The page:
The headline deficit for the 2015-16 fiscal year (the federal government’s fiscal year ends in September) was $ 588 billion, or roughly $ 1.6 billion per day. Sometimes people ask me why this commentary focuses on the federal budget deficit, especially given my contention that the national debt is not the danger it is often hyped to be. To be clear, I have no desire to engage in handwringing over the size of the deficit amid campaign rhetoric about “paying it back” and “living within our means.” We’ve been over this ground before, but suffice it to say that the federal government/Federal Reserve combination is a currency issuer rather than a currency user, and, as such, is not constrained by the rules of ordinary economic entities. My emphasis results mainly because the scale of federal spending dwarfs the actions of any individual economic agent. For example, last month Mark Zuckerberg of Facebook and his wife pledged $ 3 billion to fund an effort to eliminate human infectious diseases by the end of the century. While this is a good chunk of change for even Mark Zuckerberg, it is less than two days of federal budget deficit. (Kind of makes you wonder that if that’s all the money it will take to cure all human infectious diseases, how come we haven’t spent it before?)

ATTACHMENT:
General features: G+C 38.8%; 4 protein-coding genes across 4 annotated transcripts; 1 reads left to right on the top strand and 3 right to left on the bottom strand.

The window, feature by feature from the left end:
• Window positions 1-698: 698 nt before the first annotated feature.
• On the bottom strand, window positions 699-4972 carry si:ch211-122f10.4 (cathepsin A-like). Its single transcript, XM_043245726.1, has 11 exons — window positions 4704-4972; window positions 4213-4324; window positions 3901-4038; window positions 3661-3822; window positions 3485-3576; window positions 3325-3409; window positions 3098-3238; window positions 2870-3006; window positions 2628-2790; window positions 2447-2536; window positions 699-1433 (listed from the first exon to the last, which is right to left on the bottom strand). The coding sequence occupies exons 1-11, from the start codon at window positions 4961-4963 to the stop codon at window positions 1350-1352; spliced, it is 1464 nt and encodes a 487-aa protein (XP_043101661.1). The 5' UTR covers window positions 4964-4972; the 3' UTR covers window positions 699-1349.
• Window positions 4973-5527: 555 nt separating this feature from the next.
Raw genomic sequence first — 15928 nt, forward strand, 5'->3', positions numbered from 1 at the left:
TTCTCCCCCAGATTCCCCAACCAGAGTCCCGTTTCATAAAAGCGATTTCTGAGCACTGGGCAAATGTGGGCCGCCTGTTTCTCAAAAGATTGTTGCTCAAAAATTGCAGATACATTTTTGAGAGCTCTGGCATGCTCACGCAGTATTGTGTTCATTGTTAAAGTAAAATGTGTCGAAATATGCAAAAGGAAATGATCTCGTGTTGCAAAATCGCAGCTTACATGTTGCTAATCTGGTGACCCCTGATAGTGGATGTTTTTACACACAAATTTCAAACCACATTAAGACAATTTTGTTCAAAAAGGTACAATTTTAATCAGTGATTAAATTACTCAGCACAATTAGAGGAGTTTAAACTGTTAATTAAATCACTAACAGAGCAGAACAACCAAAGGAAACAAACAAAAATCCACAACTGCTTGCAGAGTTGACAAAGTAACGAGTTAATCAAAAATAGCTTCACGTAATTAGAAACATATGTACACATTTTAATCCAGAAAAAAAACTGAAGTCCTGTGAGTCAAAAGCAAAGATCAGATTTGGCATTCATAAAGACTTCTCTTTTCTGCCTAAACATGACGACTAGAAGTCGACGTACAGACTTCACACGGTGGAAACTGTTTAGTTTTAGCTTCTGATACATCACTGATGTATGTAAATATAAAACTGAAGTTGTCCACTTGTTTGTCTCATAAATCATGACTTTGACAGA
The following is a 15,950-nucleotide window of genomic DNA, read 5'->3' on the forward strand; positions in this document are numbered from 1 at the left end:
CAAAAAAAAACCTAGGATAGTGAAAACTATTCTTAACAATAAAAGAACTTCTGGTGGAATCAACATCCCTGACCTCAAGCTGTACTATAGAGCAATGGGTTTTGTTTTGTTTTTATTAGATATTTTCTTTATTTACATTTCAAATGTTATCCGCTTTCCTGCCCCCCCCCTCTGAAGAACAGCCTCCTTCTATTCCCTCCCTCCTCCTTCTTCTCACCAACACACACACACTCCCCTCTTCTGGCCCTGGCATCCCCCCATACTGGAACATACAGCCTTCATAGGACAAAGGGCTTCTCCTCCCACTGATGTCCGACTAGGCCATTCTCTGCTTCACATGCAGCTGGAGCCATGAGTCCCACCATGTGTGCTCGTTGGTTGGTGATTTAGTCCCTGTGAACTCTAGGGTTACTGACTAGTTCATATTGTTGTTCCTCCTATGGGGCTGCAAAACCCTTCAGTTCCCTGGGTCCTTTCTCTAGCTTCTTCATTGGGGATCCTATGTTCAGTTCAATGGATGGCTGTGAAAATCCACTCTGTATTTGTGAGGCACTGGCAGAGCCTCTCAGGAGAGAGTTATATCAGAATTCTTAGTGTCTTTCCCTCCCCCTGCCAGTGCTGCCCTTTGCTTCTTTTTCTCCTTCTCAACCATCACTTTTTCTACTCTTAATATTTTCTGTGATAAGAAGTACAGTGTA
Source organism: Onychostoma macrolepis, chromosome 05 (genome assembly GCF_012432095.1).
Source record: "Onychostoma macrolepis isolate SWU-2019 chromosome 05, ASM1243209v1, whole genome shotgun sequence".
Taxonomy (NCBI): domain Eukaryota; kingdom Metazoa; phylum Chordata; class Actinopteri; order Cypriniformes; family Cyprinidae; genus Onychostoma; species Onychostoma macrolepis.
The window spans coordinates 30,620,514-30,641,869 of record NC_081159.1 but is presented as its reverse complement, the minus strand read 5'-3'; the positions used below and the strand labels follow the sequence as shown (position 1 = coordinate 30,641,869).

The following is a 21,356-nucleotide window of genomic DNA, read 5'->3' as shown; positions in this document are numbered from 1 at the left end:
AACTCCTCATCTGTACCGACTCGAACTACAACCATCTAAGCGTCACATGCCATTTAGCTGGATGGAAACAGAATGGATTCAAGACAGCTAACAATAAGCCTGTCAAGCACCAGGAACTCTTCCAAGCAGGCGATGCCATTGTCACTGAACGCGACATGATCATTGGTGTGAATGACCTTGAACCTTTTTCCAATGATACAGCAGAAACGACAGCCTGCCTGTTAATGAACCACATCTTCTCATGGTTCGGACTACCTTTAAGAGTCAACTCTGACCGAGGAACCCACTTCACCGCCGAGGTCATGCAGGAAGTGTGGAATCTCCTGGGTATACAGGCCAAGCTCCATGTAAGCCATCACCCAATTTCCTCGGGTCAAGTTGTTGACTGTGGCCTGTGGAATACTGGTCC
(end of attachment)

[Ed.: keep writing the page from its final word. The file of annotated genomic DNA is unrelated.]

In the global economy, the scale of the US deficit is astounding. Last year’s imbalance was greater than the yearly Gross Domestic Product (according to the International Monetary Fund) of Poland, Belgium, or Taiwan. It was three times the value of the gold mined each year at current prices. In fact, dollar value of all of the gold, silver, copper, platinum, palladium, and bitcoin mined annually is less than the federal deficit. Or there’s this:
The United States currently uses about 4150 terawatt hours of electricity annually (a terawatt-hour is equal to a billion kilowatt-hours). The levelized cost of a renewable energy plant—solar or wind—is about $100,000 per kilowatt hour according to the US Energy Information Agency. $588 billion (last year’s deficit) could theoretically buy enough renewable electricity production facilities to replace the entire American supply, and still have $150 billion left over. While this kind of ramp-up in one year is clearly unfeasible, a five-year plan would produce a tremendous benefit to our society at the cost of a few months’ deficit.
My point is not that the deficit is bad or even good; it is merely that the federal government can be an enormously important agent in our economic future, or better or worse. The rate at which Washington releases new money into the system—and for what purpose—matters. If we can spend that money productively, then adding another trillion dollars to a soon-to-be $20 trillion debt really doesn’t matter much. On the other hand, if our national leaders are more concerned with siphoning off money for themselves and their cronies while maintaining the status quo, then we will accomplish nothing from the deficit spending outside of enriching some insiders while we continue with business as usual.
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